Wednesday, December 30, 2015

Christmas...yet again.

As hard as it is to believe here we are back in December and chose again not to celebrate Christmas  and again this year two days from Christmas Day --sitting at a funeral.  Last year it was two days before Christmas - funeral. My aunt passed away.  This year - two days after Christmas - funeral.  Another aunt passed away.  Last year right after my aunt passed away my youngest sister lost her brother in law unexpectedly.  This year right before my aunt passed away my other sister lost a sister in law unexpectedly.  Both were in their mid 50's.  Last year we had Christmas dinner in the Waffle House and I thought that was bad.  This year we were in the middle of nowhere in South Georgia and there wasn't even a Waffle House.  We ate day-old fried chicken from a gas station! 

Seriously, this has got to stop.  That is about more weird than I can handle.

Tomorrow is New Year's eve.  And keeping with tradition, we are heading to my best friend's house to spend the night.  Again, glad to see the year come to a close but not nearly as glad as last year and I'm not sure why because it did not change a thing. 

Christmas came and went.  We ran away from home as usual.  We went down to South Georgia to see Brian's oldest son.  I didn't want him to be alone on Christmas and it brought me closer to his dad to be with him.  Then we left there and went straight to where the funeral would be held.  Maybe this is God's way of getting me to gather with family for Christmas?  Last year it was my mother's family.  This year it was my father's.  Scares me a little wondering what's coming next Christmas.

On a different subject - I've been thinking about something lately.  Since I remember very little about Brian's Memorial Service and everything about not being at Kara and Paxton's service seemed so wrong.  The three of them separated and even in separate states just seemed so terrible to me.  I've been considering having another private Memorial Service for the three of them - maybe on the second anniversary. 

I want both families to come together and have a service for them as a family.  It is asking and expecting a lot I know and it may not be received very well but I'm just considering it - for closure - for comfort - for having them and us together - for letting go?  It's still in the thinking stages.  And it may not work out any better than the birthday dinner we planned last year for Brian's birthday - who knows?  But that is just a thought that has been steeping lately. 

December was a rough month as bad as I hate to admit it - we kind of went backward a bit.  It was an entire setback month.  Today I talked to my cousin that I'm very close to.  She lost her youngest daughter at four years old. That was in 1977.  We've almost never spoken of it because it very nearly destroyed her.  But today we did.  And I asked her "How long? How long before you actually wanted to live again?"  I know everyone is different and I know everyone grieves at a different pace but no one will even give me an idea of what to expect and I really, really need to know.  "Three years."  She said, "Maybe three years or maybe a little longer."  That gave me a measure of hope ---for about two minutes right before she added: "But I'm better now."  Now!  Now? Dear God.  Did you get that part about it being thirty nine years ago?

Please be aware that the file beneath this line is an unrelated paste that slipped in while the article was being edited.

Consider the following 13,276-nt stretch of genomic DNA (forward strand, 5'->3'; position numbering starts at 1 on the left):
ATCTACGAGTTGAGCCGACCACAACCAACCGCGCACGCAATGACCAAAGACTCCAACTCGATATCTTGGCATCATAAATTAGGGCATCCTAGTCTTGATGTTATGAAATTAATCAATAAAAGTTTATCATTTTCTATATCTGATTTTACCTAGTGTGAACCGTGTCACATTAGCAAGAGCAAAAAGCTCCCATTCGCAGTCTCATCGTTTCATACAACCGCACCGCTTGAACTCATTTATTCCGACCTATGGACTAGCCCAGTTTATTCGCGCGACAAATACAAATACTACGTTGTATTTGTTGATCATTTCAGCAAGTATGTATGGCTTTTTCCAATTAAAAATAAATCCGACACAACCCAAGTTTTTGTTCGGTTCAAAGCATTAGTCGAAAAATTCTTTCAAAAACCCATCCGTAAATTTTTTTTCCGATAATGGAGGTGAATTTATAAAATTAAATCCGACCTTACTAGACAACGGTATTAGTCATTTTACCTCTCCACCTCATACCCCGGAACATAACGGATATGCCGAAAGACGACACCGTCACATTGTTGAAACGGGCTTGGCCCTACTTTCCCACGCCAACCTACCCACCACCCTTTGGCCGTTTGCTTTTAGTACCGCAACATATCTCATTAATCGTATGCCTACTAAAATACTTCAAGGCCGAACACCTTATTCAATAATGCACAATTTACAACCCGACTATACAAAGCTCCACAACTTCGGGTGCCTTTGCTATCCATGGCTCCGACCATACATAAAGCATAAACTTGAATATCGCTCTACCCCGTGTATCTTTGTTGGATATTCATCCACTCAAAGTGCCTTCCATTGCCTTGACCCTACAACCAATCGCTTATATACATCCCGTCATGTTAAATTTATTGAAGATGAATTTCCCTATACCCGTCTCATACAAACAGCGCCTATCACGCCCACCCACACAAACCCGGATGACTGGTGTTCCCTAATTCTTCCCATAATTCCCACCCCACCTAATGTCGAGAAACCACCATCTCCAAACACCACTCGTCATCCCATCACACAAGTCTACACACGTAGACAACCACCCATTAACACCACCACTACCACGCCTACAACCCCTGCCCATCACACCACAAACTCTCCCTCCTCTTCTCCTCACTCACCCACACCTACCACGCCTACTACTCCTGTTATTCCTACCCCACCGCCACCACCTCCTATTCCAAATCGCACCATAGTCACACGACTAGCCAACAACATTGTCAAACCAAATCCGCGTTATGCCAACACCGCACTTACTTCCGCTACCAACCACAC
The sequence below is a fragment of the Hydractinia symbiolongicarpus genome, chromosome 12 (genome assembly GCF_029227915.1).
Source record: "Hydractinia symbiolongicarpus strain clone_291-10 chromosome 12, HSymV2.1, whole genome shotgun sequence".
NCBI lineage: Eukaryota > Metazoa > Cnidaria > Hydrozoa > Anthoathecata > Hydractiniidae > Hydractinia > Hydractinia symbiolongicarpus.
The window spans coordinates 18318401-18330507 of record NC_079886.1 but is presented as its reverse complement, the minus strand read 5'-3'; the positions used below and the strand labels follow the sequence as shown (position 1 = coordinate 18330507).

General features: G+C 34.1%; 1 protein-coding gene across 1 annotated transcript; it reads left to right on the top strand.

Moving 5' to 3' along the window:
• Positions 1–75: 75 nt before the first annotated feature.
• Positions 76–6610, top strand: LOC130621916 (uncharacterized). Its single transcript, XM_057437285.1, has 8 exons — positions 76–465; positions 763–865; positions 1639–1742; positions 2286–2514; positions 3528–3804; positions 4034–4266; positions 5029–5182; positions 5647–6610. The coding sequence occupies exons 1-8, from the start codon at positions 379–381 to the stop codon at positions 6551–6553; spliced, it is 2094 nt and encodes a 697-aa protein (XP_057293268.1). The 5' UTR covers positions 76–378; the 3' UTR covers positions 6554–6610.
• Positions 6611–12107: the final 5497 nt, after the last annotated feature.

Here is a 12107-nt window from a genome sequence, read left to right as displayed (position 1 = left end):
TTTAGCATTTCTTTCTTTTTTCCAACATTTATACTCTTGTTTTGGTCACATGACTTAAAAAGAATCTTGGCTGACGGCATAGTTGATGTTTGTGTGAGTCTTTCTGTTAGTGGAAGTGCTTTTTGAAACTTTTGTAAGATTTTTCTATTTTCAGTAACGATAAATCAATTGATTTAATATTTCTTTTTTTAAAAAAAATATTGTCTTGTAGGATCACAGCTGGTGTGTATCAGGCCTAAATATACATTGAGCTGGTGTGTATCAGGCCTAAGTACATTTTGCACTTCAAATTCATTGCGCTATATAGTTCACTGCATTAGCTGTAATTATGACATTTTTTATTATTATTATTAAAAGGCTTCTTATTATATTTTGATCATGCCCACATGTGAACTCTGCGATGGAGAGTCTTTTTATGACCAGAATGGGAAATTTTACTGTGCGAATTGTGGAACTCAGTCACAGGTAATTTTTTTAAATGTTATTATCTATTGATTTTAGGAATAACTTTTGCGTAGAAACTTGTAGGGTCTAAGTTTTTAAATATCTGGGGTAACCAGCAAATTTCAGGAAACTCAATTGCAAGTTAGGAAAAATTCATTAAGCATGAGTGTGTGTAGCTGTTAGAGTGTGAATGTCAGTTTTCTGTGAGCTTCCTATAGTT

We are in serious trouble.

Tuesday, December 15, 2015

Two Moms

We first met over a dish of lasagna and I remember thinking as she told a funny story of something that happened to her in Home Depot that she was one of the funniest people I'd ever met and someone I could really enjoy spending time with.  She had me laughing until the tears rolled.  I have always enjoyed a good sense of humor and I imagined what good friends we would be.  Somehow though that never happened the way I had hoped. As our lives intertwined over the next few years things instead seemed formal, polite and well...even kind of weird.

We shared a lot in common but never did I dream that six years later we would again share a meal as well as one of the worst tragedies imaginable.

This past weekend I had dinner with Kara's mom.

This was actually our second such meeting in the past few months.  The first was five hours of an emotional roller coaster as we discussed the events of the past year. Unlike that, this meeting was a Christmas celebration with family.

Ours is a weird relationship that according to her, a lot of her friends and family do not understand. Quite honestly, I'm not real sure I do either. It has been a relationship that by all normal standards probably should never have happened, but I, for one, am so thankful that it did.

We had the worst imaginable common bond. One that would have driven most people to opposite ends of the spectrum.  My son.  Her daughter.  Our baby.  She had anger.  I had guilt.  Neither of us chose those emotions. Neither of us chose our roles in this odd family dynamic. But here we are --clinging to each other to get through this however possible.  And as hard as it is to believe, we seem to find comfort in each other.  And though we completely understand how hard this has been for our entire family we also know that no one else understands the devastation we live with like the only other mother and grandmother involved in this.